Wear Multifocal Contact Lenses When You Can’t Read Fine Prints

Almost everything will stiffen as we aged, and so does our eyes. As we grow older, the lens of our eyes will become harder, and will eventually become less elastic. And this could lead to your inability to focus up close or read very fine print reading materials. Such condition is called the presbyopia, and unfortunately, more and more people are suffering from this eye condition.

Why Use Multifocal Contact Lenses?

This condition will lead to a difficulty in reading, especially when reading very tiny letters up close. Optometrists would often suggest wearing Multifocal Contact lenses in order to correct this problem of the eyes. These lenses are another variety of disposable contact lenses because it needs to be replaced every two weeks. And yes, they’re more expensive than regular contacts, and could cost about $200 annually, including the cleaning solution. But investing in Multifocal Contact lenses will be all worth it, just watch this video for more information about this type of disposable contact lenses.

httpv://www.youtube.com/watch?v=EAVGaGwcIfI

Can I wear contact lenses during Scuba Diving?

Scuba diving is one of the closest and most intimate ways to encounter life under the sea. This leisure activity is a favorite among teens, adults and even seniors. Trained military officers, ship maintenance workers, spear fisher men, underwater photographers, marine biologists and underwater enthusiasts all enjoy the benefits of scuba diving. The acronym SCUBA from Scuba diving means self contained underwater breathing apparatus. With this form of underwater diving, aside from wearing a mask, wet suit and a pair swim fins, the diver uses a scuba set which essentially includes an air hose, mouthpiece, regulator, harness, back plate and an air tank containing compressed breathing gas.

The sight people get to enjoy when they are underwater is definitely different from what they usually see. Other than the diverse marine animals, plants and corals scattered in our seas, rivers and oceans, scuba divers get to experience another world, a world where they get to float as if they were free, weightless and flying. Being able to see underwater is a benefit that people get when they scuba dive. Having visual difficulties and disorders need not hinder this benefit. People who wear prescription eye glasses or prescription contact lenses can still go scuba diving. For safety purposes though, removing eye glasses and contact lenses must be done before any dive.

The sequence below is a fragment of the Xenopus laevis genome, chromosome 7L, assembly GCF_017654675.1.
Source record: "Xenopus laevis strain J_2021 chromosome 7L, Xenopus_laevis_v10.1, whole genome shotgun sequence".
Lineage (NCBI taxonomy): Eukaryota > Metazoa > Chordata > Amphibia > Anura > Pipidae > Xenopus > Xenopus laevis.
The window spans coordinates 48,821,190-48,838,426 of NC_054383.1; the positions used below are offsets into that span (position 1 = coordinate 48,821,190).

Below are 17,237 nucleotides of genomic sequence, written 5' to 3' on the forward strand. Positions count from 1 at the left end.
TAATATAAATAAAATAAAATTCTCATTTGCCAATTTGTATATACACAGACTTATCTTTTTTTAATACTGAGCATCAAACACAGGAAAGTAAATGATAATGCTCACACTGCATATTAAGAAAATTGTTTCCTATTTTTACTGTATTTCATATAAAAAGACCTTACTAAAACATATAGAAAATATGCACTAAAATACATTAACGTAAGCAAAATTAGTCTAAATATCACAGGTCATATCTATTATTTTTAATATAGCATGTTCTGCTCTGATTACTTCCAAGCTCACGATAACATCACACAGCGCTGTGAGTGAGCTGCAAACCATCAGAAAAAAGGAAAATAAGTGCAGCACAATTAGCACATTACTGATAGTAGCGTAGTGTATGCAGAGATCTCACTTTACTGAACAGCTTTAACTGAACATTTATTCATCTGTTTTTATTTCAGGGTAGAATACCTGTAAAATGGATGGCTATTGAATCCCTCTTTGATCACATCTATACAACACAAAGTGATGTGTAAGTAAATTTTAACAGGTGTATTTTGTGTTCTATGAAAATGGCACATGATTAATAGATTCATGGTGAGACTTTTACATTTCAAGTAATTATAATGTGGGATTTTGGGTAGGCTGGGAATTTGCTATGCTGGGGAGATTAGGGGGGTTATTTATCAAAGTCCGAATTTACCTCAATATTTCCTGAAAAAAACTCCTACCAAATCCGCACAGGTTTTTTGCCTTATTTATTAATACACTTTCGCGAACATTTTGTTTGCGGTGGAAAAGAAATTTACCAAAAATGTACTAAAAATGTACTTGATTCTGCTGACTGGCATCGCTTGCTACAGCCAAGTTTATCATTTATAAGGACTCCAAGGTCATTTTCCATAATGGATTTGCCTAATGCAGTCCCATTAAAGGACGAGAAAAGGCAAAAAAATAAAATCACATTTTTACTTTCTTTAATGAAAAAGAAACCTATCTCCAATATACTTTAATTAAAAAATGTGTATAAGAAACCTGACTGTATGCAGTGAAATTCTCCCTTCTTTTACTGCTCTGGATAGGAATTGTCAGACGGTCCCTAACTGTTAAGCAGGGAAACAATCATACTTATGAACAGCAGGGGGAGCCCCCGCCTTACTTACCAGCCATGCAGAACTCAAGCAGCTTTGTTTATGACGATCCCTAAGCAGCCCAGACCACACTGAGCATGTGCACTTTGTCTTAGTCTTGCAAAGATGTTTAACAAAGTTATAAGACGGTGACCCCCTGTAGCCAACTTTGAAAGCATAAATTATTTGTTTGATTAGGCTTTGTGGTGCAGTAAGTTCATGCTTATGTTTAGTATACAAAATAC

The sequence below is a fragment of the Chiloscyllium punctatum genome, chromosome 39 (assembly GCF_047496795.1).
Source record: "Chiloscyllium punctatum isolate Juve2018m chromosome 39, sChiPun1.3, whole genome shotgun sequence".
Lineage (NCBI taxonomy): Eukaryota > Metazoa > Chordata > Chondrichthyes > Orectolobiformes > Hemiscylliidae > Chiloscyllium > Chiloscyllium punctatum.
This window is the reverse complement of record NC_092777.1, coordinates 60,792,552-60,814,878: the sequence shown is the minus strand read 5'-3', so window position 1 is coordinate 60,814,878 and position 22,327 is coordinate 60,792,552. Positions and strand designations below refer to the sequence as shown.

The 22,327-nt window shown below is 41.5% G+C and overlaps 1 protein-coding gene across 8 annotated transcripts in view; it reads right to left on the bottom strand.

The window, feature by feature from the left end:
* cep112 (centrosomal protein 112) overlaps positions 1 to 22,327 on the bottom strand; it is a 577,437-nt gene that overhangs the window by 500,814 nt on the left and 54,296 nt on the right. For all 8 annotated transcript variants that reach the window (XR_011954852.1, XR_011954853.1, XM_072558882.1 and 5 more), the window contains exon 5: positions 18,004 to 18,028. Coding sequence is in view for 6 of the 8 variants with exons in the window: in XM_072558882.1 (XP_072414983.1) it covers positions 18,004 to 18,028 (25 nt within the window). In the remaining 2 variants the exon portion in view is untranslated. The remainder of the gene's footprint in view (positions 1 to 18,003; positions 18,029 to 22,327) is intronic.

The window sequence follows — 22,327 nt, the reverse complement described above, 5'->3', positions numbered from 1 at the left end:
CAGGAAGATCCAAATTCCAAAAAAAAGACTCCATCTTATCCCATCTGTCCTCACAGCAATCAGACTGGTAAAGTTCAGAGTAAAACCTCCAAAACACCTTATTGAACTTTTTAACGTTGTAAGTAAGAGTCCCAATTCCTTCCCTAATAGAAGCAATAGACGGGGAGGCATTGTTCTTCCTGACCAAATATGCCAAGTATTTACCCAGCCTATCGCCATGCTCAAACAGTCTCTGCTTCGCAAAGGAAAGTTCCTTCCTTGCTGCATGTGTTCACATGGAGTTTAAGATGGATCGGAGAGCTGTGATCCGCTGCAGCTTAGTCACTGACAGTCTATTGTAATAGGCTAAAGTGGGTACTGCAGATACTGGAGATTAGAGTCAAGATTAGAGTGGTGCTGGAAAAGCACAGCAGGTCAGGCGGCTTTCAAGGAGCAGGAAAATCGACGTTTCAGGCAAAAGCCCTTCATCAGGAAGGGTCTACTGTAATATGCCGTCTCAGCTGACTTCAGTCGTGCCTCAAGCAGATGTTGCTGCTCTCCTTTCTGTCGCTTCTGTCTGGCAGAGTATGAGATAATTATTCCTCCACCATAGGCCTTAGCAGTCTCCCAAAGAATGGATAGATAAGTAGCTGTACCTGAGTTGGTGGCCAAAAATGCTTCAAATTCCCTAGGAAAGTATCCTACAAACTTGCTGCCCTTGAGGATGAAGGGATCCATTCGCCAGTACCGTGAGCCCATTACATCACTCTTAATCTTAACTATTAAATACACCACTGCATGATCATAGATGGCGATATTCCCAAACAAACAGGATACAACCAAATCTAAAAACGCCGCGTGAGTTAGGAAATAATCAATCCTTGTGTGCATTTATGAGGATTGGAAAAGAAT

Contact lenses worn under the mask during scuba diving can cause eye discomfort and blurred vision. Bubbles and small air pockets may form under the contact lens due to the pressure of the dive. Excessive starring can also contribute to these effects; blinking frequently may provide temporary relief. Instead of wearing eye glasses or contact lenses during dives, the inside portion of the mask can be mounted with one’s specific visual prescription. Doing this keeps vision intact, making the dive fun and memorable.

Tips on Colouring Your Eyes with Cosmetic Contact Lenses

 

Wearing coloured cosmetic contact lenses will make you look fabulous especially if you have the right make-up to enhance the look of your eyes. Some of the most important tips on wearing coloured contact lenses are:

–          wear fibreless mascara

–          use the softest pencils and those that are indispensable

–          avoid applying eye pencils on the insides of the eye-lids

–          avoid lash-extending mascara, which contains fibres that could irritate your eyes